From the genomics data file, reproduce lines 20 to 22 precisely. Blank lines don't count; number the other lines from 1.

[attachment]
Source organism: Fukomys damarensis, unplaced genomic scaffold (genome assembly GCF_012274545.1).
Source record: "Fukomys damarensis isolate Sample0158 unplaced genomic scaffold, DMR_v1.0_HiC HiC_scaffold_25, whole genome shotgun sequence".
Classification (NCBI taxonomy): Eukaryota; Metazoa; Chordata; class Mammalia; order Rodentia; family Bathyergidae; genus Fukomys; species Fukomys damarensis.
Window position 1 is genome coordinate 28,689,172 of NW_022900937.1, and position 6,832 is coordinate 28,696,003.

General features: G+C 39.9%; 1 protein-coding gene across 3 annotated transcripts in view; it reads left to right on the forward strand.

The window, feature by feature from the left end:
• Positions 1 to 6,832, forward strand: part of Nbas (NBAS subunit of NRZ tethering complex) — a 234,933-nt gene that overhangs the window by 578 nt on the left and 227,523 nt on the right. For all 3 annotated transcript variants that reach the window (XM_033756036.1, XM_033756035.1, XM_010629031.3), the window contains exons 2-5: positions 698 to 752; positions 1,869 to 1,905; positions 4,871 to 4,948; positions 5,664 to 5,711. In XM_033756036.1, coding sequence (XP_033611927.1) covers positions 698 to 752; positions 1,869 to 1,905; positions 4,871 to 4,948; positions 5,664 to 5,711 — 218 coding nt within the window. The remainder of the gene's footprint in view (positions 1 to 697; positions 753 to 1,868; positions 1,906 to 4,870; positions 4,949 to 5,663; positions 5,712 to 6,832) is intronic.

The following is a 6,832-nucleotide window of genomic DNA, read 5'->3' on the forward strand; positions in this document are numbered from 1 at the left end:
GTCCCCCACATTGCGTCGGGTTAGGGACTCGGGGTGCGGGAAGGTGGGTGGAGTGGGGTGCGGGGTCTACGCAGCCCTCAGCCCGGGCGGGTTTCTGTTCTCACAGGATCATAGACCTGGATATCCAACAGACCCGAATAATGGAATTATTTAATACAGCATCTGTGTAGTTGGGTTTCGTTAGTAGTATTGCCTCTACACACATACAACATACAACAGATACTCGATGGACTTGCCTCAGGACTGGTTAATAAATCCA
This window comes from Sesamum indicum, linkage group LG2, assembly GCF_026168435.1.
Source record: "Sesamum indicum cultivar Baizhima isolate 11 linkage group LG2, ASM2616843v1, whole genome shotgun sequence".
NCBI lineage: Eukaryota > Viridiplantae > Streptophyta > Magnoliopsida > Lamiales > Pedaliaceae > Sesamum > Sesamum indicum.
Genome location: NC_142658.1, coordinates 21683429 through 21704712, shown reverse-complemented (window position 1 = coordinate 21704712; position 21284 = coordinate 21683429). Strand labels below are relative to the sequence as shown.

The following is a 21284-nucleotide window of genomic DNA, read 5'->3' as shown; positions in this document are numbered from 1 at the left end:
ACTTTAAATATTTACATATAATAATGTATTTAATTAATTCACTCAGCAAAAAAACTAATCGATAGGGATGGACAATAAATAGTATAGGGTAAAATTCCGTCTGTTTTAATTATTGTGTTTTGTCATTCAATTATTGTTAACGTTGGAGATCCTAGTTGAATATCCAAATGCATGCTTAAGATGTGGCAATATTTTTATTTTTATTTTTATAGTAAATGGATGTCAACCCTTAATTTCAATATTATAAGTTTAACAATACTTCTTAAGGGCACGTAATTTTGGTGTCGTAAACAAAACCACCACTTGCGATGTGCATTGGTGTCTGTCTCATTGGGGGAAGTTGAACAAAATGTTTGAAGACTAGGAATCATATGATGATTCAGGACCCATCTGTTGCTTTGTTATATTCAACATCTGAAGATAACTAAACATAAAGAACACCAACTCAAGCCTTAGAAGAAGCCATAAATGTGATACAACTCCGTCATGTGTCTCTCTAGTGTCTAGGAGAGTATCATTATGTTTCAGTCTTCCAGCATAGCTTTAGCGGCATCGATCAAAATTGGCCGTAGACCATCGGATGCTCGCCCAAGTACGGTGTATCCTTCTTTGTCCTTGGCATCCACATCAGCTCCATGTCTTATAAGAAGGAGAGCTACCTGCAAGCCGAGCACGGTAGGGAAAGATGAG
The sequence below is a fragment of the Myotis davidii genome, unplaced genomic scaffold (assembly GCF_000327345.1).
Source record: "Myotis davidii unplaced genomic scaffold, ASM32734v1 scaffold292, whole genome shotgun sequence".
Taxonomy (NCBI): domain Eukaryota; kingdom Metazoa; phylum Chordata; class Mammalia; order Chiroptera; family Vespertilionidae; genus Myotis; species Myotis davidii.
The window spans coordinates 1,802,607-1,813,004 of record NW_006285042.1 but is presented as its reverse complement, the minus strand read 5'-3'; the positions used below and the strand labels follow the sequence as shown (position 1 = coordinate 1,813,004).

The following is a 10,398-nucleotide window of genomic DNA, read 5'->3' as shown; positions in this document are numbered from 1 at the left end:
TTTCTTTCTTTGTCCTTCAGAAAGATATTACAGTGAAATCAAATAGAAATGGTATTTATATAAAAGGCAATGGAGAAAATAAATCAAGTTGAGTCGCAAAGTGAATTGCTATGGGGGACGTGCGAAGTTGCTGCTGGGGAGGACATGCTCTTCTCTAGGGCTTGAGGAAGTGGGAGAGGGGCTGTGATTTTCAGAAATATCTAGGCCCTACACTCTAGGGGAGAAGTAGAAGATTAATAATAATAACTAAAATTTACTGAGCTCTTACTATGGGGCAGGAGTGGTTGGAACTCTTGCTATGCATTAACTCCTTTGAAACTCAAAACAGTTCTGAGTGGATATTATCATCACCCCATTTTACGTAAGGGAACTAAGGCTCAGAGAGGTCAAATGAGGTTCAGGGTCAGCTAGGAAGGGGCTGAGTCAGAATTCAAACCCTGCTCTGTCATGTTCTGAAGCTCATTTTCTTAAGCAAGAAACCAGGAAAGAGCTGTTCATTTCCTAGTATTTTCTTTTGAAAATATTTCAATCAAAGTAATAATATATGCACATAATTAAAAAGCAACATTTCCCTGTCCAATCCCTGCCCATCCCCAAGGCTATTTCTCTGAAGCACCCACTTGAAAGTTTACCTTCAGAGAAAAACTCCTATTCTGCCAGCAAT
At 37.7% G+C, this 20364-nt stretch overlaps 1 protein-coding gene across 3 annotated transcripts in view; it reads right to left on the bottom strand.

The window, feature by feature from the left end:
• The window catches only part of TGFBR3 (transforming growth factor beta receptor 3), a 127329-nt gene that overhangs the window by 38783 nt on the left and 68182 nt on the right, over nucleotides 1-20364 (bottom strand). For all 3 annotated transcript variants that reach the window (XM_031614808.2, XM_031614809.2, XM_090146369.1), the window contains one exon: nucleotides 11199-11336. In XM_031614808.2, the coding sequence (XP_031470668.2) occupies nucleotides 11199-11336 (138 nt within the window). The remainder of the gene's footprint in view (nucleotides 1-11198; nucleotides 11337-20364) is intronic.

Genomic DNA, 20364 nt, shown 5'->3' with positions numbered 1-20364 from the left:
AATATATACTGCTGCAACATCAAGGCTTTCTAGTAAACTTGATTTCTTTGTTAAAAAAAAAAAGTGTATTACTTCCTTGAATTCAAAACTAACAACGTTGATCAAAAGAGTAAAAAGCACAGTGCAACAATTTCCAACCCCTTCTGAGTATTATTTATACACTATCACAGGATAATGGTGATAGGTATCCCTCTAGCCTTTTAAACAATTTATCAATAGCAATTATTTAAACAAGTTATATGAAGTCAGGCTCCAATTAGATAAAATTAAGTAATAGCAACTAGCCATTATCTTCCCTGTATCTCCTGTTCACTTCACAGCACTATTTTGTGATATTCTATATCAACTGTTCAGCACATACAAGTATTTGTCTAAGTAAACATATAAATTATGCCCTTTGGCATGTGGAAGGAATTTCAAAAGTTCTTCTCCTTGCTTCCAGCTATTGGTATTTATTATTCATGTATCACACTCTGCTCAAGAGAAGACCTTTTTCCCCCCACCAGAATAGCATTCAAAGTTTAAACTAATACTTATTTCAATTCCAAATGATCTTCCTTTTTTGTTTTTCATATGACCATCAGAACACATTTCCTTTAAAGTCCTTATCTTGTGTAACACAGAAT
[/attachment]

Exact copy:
The following is a 10,398-nucleotide window of genomic DNA, read 5'->3' as shown; positions in this document are numbered from 1 at the left end:
TTTCTTTCTTTGTCCTTCAGAAAGATATTACAGTGAAATCAAATAGAAATGGTATTTATATAAAAGGCAATGGAGAAAATAAATCAAGTTGAGTCGCAAAGTGAATTGCTATGGGGGACGTGCGAAGTTGCTGCTGGGGAGGACATGCTCTTCTCTAGGGCTTGAGGAAGTGGGAGAGGGGCTGTGATTTTCAGAAATATCTAGGCCCTACACTCTAGGGGAGAAGTAGAAGATTAATAATAATAACTAAAATTTACTGAGCTCTTACTATGGGGCAGGAGTGGTTGGAACTCTTGCTATGCATTAACTCCTTTGAAACTCAAAACAGTTCTGAGTGGATATTATCATCACCCCATTTTACGTAAGGGAACTAAGGCTCAGAGAGGTCAAATGAGGTTCAGGGTCAGCTAGGAAGGGGCTGAGTCAGAATTCAAACCCTGCTCTGTCATGTTCTGAAGCTCATTTTCTTAAGCAAGAAACCAGGAAAGAGCTGTTCATTTCCTAGTATTTTCTTTTGAAAATATTTCAATCAAAGTAATAATATATGCACATAATTAAAAAGCAACATTTCCCTGTCCAATCCCTGCCCATCCCCAAGGCTATTTCTCTGAAGCACCCACTTGAAAGTTTACCTTCAGAGAAAAACTCCTATTCTGCCAGCAAT
At 37.7% G+C, this 20364-nt stretch overlaps 1 protein-coding gene across 3 annotated transcripts in view; it reads right to left on the bottom strand.